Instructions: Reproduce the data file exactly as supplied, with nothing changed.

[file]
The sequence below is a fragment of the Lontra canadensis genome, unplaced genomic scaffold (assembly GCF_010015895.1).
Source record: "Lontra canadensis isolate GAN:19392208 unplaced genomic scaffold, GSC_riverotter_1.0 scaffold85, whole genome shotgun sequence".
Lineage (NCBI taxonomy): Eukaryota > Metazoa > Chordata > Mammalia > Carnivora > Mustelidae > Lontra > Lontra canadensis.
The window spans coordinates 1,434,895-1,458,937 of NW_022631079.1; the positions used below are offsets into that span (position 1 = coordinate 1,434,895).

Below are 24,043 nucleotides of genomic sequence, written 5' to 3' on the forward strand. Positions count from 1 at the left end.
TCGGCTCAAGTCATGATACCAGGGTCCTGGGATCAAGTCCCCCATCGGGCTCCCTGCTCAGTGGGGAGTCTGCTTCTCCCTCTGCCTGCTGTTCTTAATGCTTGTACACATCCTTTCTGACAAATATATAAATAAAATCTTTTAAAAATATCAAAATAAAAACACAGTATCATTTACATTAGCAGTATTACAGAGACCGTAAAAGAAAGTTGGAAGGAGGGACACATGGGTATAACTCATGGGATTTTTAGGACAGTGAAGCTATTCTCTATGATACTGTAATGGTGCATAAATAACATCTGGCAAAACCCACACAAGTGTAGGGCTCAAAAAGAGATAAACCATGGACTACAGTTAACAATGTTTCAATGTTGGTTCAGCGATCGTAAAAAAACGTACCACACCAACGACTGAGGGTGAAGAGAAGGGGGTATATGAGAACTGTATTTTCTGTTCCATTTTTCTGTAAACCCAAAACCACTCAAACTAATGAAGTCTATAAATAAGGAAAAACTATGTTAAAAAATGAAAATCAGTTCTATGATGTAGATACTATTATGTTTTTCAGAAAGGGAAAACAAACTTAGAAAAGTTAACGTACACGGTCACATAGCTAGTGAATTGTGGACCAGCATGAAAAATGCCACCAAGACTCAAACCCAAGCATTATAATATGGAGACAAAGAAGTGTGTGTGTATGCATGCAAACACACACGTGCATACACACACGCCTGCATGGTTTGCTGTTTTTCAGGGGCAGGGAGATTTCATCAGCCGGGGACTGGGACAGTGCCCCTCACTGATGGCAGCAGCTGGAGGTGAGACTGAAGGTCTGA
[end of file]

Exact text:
The sequence below is a fragment of the Lontra canadensis genome, unplaced genomic scaffold (assembly GCF_010015895.1).
Source record: "Lontra canadensis isolate GAN:19392208 unplaced genomic scaffold, GSC_riverotter_1.0 scaffold85, whole genome shotgun sequence".
Lineage (NCBI taxonomy): Eukaryota > Metazoa > Chordata > Mammalia > Carnivora > Mustelidae > Lontra > Lontra canadensis.
The window spans coordinates 1,434,895-1,458,937 of NW_022631079.1; the positions used below are offsets into that span (position 1 = coordinate 1,434,895).

Below are 24,043 nucleotides of genomic sequence, written 5' to 3' on the forward strand. Positions count from 1 at the left end.
TCGGCTCAAGTCATGATACCAGGGTCCTGGGATCAAGTCCCCCATCGGGCTCCCTGCTCAGTGGGGAGTCTGCTTCTCCCTCTGCCTGCTGTTCTTAATGCTTGTACACATCCTTTCTGACAAATATATAAATAAAATCTTTTAAAAATATCAAAATAAAAACACAGTATCATTTACATTAGCAGTATTACAGAGACCGTAAAAGAAAGTTGGAAGGAGGGACACATGGGTATAACTCATGGGATTTTTAGGACAGTGAAGCTATTCTCTATGATACTGTAATGGTGCATAAATAACATCTGGCAAAACCCACACAAGTGTAGGGCTCAAAAAGAGATAAACCATGGACTACAGTTAACAATGTTTCAATGTTGGTTCAGCGATCGTAAAAAAACGTACCACACCAACGACTGAGGGTGAAGAGAAGGGGGTATATGAGAACTGTATTTTCTGTTCCATTTTTCTGTAAACCCAAAACCACTCAAACTAATGAAGTCTATAAATAAGGAAAAACTATGTTAAAAAATGAAAATCAGTTCTATGATGTAGATACTATTATGTTTTTCAGAAAGGGAAAACAAACTTAGAAAAGTTAACGTACACGGTCACATAGCTAGTGAATTGTGGACCAGCATGAAAAATGCCACCAAGACTCAAACCCAAGCATTATAATATGGAGACAAAGAAGTGTGTGTGTATGCATGCAAACACACACGTGCATACACACACGCCTGCATGGTTTGCTGTTTTTCAGGGGCAGGGAGATTTCATCAGCCGGGGACTGGGACAGTGCCCCTCACTGATGGCAGCAGCTGGAGGTGAGACTGAAGGTCTGA